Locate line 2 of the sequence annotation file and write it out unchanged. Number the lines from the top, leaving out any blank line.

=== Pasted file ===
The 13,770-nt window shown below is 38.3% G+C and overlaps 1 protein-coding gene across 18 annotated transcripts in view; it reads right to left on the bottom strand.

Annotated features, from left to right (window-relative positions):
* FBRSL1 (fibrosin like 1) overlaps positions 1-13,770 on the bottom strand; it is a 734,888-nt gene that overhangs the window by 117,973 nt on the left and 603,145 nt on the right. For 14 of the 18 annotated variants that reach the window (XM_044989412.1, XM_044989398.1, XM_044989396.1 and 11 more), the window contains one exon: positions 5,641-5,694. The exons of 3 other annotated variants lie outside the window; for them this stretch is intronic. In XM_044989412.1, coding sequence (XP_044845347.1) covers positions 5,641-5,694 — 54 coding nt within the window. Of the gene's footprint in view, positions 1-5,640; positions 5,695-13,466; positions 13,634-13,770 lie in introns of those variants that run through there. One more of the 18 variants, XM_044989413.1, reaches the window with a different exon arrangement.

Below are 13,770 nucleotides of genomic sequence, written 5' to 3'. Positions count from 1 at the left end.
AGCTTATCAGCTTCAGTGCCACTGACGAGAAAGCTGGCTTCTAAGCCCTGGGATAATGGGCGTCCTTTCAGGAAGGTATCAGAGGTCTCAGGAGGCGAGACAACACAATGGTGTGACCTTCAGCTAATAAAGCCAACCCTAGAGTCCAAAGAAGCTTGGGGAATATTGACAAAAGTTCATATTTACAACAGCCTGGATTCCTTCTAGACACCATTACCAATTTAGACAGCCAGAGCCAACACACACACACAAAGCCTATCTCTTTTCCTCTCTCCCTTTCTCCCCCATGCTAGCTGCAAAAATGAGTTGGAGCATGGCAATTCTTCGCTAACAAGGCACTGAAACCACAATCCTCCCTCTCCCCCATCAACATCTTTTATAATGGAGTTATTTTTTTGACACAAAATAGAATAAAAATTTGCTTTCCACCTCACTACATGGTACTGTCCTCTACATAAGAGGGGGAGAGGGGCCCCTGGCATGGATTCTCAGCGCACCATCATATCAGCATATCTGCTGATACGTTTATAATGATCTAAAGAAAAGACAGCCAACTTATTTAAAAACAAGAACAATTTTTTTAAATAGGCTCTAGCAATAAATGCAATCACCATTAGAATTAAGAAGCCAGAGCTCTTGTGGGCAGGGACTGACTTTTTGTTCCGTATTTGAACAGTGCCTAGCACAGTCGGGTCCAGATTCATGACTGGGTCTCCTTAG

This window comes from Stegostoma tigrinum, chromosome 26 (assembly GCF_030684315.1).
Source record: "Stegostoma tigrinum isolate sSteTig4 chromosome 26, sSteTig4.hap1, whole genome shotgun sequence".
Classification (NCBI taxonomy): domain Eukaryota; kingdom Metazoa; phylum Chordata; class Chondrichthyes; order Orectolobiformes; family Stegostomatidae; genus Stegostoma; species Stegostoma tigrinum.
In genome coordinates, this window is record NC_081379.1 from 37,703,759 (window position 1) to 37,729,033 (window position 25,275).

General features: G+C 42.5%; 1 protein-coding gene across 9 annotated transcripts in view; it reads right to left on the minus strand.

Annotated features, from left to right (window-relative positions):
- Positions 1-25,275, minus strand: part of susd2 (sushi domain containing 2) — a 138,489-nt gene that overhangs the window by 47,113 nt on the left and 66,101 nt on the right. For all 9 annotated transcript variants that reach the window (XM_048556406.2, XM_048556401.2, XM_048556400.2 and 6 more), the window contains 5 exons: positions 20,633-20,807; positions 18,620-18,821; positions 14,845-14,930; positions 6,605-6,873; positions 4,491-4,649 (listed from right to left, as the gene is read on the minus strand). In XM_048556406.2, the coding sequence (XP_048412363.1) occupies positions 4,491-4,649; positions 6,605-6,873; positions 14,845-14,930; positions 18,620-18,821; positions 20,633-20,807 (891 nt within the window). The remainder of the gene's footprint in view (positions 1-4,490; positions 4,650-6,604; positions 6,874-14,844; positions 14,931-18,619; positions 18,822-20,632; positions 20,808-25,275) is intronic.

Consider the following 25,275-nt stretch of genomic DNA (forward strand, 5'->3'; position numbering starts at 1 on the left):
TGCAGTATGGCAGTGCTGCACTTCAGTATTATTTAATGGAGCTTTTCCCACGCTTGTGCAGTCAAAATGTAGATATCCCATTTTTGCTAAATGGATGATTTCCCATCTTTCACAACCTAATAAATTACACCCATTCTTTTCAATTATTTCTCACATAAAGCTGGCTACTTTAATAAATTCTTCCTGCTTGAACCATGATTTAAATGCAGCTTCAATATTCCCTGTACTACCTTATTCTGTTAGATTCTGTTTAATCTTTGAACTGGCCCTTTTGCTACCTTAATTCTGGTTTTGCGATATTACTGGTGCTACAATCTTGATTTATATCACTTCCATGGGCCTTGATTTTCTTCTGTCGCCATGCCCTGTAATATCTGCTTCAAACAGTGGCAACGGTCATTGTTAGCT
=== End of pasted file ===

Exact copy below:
Annotated features, from left to right (window-relative positions):